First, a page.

Erdogan’s Lack of Friends Dictated His Response to Syria Strike
(Bloomberg) -- It was an isolated President Recep Tayyip Erdogan who had to consider Turkey’s response after the deadliest assault on its military in decades. And that lack of international support likely proved decisive.
As Erdogan gathered his security council for six hours following the killing of at least 33 Turkish soldiers in an airstrike by Syrian forces late on Thursday, he was aware that fellow NATO members, including the U.S., were unwilling to wade into the quagmire, and Turkey’s sometime ally in Moscow was firmly backing his enemy.
Erdogan ended up sidestepping any direct challenge to Russia, after his defense minister said Turkish forces retaliated against Syria.
The odds were stacked against Turkey. Russian warplanes and missile systems make it extremely difficult to provide air cover for the 10,000 Turkish troops Erdogan had sent across the border to halt the collapse of Syria’s last rebel bastion in Idlib and prevent potentially millions of refugees heading for Turkey’s frontier.
He spoke with President Donald Trump and Germany’s Angela Merkel on Friday, and was expected to talk to French President Emmanuel Macron, but the calls weren’t going to change who controls Syria’s skies.
“Erdogan’s options for a retaliation against the Syrian forces are limited in the absence of air support,” said Nihat Ali Ozcan, a strategist at the Economic Policy Research Foundation in Ankara. “The airstrike was aimed at deterring Turkey against moving deeper into Idlib” and retaliation would place Turkish outposts under greater threat.
A senior official with direct knowledge of Turkey’s policy in Syria predicted Erdogan had invested too much in his Syrian offensive to turn back now, and would seek sustained military retribution. The domestic backlash would only grow if desperate Syrian civilians were forced to flee into Turkey, he said.
But in his call with Trump, Erdogan said the “necessary response has been given to culprits of the heinous attack on our heroic soldiers,” according to a statement from the Turkish president’s office. The two leaders agreed to take “steps to prevent a massive humanitarian drama in Idlib without delay,” it stated. That said, Turkey remains determined to end the Syrian offensive on Idlib and further military action could follow.
Earlier in the day, Defense Minister Hulusi Akar had laid the groundwork for his leader’s stance, saying heavy Turkish retaliation had destroyed Syrian helicopters and tanks and killed hundreds of troops. Akar laid some of the blame for the strike at Russia’s door, saying it had been aware of the location of the Turkish troops.
Erdogan’s isolation is largely of his own making. For years, he’s been steering his foreign policy away from Turkey’s traditional allies in the West. That change of direction picked up pace after Russian President Vladimir Putin offered his support on the night of a failed military coup against Erdogan in 2016 while Western capitals appeared indifferent. The two leaders have developed a strong personal rapport even while their agendas in the Middle East differed.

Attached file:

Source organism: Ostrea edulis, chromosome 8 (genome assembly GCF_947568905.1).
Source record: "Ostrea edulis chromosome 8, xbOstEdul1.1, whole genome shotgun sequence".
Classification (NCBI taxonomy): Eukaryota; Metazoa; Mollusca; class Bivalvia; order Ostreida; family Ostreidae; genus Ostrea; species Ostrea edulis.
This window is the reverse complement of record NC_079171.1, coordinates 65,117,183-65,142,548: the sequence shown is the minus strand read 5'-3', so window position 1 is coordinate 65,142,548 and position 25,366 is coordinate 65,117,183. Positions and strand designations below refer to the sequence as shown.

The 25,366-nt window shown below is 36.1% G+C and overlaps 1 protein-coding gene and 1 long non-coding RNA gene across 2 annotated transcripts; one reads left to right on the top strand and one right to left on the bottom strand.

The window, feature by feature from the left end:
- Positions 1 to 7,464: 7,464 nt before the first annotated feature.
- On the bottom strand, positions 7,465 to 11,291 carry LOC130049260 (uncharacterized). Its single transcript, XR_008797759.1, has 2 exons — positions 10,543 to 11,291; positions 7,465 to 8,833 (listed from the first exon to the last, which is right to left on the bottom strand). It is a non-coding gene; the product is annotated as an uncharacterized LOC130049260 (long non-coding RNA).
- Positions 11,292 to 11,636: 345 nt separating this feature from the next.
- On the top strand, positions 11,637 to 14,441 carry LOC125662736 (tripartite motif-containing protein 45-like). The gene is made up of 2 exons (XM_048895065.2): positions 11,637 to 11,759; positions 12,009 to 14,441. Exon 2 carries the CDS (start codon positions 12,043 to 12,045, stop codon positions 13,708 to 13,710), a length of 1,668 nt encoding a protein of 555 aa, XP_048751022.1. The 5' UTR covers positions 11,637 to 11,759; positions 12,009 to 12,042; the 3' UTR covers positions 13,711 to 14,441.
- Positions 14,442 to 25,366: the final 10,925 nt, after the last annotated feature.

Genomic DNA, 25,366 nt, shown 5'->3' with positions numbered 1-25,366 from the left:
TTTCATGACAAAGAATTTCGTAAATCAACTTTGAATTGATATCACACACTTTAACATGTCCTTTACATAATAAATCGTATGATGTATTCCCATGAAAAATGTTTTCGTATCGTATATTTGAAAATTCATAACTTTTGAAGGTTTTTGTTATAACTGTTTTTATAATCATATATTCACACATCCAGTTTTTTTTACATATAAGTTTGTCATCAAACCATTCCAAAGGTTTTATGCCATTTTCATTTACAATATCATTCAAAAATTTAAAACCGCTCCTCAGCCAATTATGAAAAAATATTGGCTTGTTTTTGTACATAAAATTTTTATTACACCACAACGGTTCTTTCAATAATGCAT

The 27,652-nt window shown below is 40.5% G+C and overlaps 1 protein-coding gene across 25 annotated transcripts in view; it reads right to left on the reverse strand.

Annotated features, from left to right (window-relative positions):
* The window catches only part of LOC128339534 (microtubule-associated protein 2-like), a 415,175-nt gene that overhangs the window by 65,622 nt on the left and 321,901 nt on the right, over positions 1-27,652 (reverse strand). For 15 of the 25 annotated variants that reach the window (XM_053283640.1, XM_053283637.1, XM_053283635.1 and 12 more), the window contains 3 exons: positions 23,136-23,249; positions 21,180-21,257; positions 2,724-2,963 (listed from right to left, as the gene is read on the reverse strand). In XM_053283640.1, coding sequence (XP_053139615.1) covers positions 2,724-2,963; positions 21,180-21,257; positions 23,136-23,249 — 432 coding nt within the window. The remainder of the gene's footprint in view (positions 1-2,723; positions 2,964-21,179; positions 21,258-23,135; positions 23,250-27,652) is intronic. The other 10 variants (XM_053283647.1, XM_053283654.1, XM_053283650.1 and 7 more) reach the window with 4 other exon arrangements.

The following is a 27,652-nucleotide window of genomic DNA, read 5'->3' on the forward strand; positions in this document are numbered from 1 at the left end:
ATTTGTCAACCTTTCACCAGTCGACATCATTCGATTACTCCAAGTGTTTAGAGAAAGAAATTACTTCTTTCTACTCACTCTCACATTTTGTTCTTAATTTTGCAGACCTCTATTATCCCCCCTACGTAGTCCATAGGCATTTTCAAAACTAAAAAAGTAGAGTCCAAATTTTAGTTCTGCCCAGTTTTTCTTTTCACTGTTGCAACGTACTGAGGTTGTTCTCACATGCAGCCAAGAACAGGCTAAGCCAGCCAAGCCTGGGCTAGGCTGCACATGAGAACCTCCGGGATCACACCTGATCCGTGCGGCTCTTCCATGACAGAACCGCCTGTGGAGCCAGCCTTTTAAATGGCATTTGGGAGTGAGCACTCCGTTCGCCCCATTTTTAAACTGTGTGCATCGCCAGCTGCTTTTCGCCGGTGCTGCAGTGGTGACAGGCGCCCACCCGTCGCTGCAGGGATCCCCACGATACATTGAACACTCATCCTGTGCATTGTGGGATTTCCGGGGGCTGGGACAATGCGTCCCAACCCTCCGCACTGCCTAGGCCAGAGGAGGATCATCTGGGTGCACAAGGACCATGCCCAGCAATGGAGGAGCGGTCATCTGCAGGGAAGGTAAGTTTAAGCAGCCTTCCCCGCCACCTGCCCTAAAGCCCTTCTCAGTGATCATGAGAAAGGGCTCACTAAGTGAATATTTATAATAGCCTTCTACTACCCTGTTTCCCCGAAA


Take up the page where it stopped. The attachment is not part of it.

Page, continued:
Ankara last year chose to buy a Russian advanced missile-defense system over a U.S.-made alternative that would have come with constraints on where and when it could be used. Ties with Washington suffered and the Pentagon kicked Ankara out of the F-35 fighter jet program.
With the European Union, problems run deeper due to decades of differences over key issues such as Cyprus, where a breakaway Turkish republic has existed since Turkey invaded the island’s north in 1974 in response to a coup attempt by supporters of union with Greece.
Syria’s nine-year war brought new challenges. Erdogan accused European nations of not doing enough to cover the expense of looking after 3.6 million refugees who settled in Turkey during the conflict. And he repeatedly threatened to send them north to countries where politics had already been polarized by right-wing populists opposed to migration.
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In the wake of Thursday’s attack, officials again warned Europe that Turkey was full and something would have to give if the fighting in Idlib unleashed a new wave of the displaced.
The move’s unlikely to work, said Murat Erdogan, a professor at Istanbul’s Turkish-German University who studies migration.
“The desperate ones may try to cross into Europe but this will come to a standstill very soon,” he said. “For the tactic of opening border crossings to work, there should be an open crossing on the other side of the border too. But that end is closed.”
Mulling his options, Turkey’s leader also had to keep in mind the state of an ailing economy. It has bounced back from last year’s recession and is growing again but the currency is still fragile despite aggressive intervention by government-owned banks to support it.
Inflation and unemployment are at elevated levels and foreign imbalances are building, setting the country on course for another currency meltdown. A military adventure in Syria in the absence of support from NATO and the U.S. might amplify the market fallout, said Anastasia Levashova, a fund manager at Blackfriars Asset Management.
Last year’s defeats in municipal elections in key cities showed Erdogan that his electoral base, no matter how loyal, is growing weary of a stumbling economy. That’s a major consideration for the all-powerful Turkish leader, who can stand for re-election in 2023.
“A deeper involvement in the civil war in Syria would not only fuel tensions with regional power Russia but could also take its toll on the weak economy,” said Huseyin Bagci, a professor of international relations at Ankara’s Middle Eastern Technical University. Eventually that could “chip away at the support for Erdogan at the ballot box,” he said.
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